KFB in the Mississippi Delta - Kentucky Farm Bureau

KFB in the Mississippi Delta

Posted on May 9, 2023

Leadership pays a visit to Southern Farm Bureau Life Insurance and get a glimpse of agriculture in the Magnolia State.

Kentucky Farm Bureau leaders got a firsthand look at part of the Mississippi Delta region during a recent trip to that state. The group was there to visit farms and convene at the Southern Farm Bureau Life Insurance (SFBLI) building. There, they heard from SFBLI leadership and held a quarterly board meeting.

KFB President Mark Haney said such a trip provides valuable insight for KFB board members in getting a broader view of the organization’s partner life insurance company.

“The trip provided a wonderful opportunity to visit the folks in the SFBLI home office and learn more about the company,” he said. “SFBLI has been a part of our organization for many years, and it’s a strong company that provides life services and other benefits that protect the assets of our members. Even though we were in Mississippi, we were there to serve Kentucky.”

KFB Mutual Insurance Company CEO and Executive Vice President John Sparrow said SFBLI is an integral part of what KFB provides for its members.

“The people at SFBLI genuinely care about serving alongside us in Kentucky, and they’re going to continue to build a very strong company,” he said. “We get to perpetuate the success that came before us and prepare it for the folks who are coming after us, and I think that is my takeaway from this trip. Farm Bureau is alive and well and it's ever-growing. We will continue to be a market leader in Kentucky through our service because no one can replicate what we have at Kentucky Farm Bureau.

SFBLI CEO David Hurt said the strength of the organization comes from within, something that makes the Farm Bureau family so special. 

“I love the Farm Bureau family aspect, and we utilize that at every level,” he said. “It starts from volunteer leaders, the agents, the state board, the executive boards, and all the different (sectors) that make up this wonderful organization. It's amazing to be a part of it.”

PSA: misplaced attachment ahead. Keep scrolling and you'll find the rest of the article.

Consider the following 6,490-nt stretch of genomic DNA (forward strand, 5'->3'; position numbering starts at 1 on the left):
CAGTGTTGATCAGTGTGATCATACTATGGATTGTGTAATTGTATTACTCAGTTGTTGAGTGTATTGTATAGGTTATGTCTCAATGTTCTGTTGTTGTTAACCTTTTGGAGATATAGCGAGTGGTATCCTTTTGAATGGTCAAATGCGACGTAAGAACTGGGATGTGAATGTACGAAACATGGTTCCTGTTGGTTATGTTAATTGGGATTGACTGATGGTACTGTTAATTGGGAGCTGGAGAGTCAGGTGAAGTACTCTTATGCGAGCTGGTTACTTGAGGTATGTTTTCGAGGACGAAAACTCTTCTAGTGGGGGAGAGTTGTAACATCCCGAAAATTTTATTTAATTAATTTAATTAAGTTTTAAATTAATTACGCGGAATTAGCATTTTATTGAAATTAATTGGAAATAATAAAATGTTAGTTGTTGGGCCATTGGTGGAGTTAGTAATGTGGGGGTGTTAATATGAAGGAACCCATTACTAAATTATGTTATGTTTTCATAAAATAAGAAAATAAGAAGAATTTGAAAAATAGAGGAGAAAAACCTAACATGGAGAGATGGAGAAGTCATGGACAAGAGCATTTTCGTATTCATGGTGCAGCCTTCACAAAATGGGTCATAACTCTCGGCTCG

Hurt also noted how valuable it is to have KFB and other state organizations visit to hear from SFBLI leaders and get to know the people who make up the life insurance company.

“When we align our principles together, great things can only come from that and I think it all starts with relationships,” he said. “We have a great relationship with Kentucky Farm Bureau. They're one of the best in the industry, and it's a blessing for us to be able to partner alongside them, to strengthen those relationships. I'm excited about what the future holds.”

From an agricultural standpoint, Haney said the trip also provided an opportunity to learn more about the Mississippi Farm Bureau Federation and to meet with their state president, Mike McCormick.

“I serve with Mike not only on the SFBLI Board in Mississippi but on the American Farm Bureau Board of Directors, as well,” he said. “And when we can bring our members to another state to see what they do in agriculture, it is extremely important. The same is true when they come to our state.”

McCormick said when Farm Bureau organizations come together to learn from each other it makes the whole organization stronger.

“When we have a policy that we develop in our state and know that we've got friends in Kentucky who are having the same issues, developing the same policy, then when we get on a national basis with American Farm Bureau Federation, we're all on the same playbook, all standing together to help our farmers all across the U.S. but especially here in the south where we have a lot of similarities,” he said.

During a year when a farm bill is being discussed in Washington, coming together on issues within Farm Bureau states is vital in getting a successful bill passed, emphasized Haney.

“Even though we may have different facets of agriculture, we face the same problems whether it’s a labor shortage, or supply chain issues, inflation, and competition from other markets that may be unfair,” he said. Then, we have to deal with regulations that are sometimes unfair. And the more that we can share our problems, and the more that we can understand the issues that those state Farm Bureaus are facing, we can better explain to our members of Congress, who have the power of the pen that can help us.”

McCormick said there will be many of the same questions coming up about the farm bill from both states.

“I think the questions that are going to come up in farm bill negotiations will be the same with our state as they are in Kentucky,” he said. “And in getting that same perspective when we go to Washington, we can come with one ask because the most important thing we can do in a farm bill year is to not come divided; that we come and speak with one voice, so all of our farmers get what they need to be successful.”


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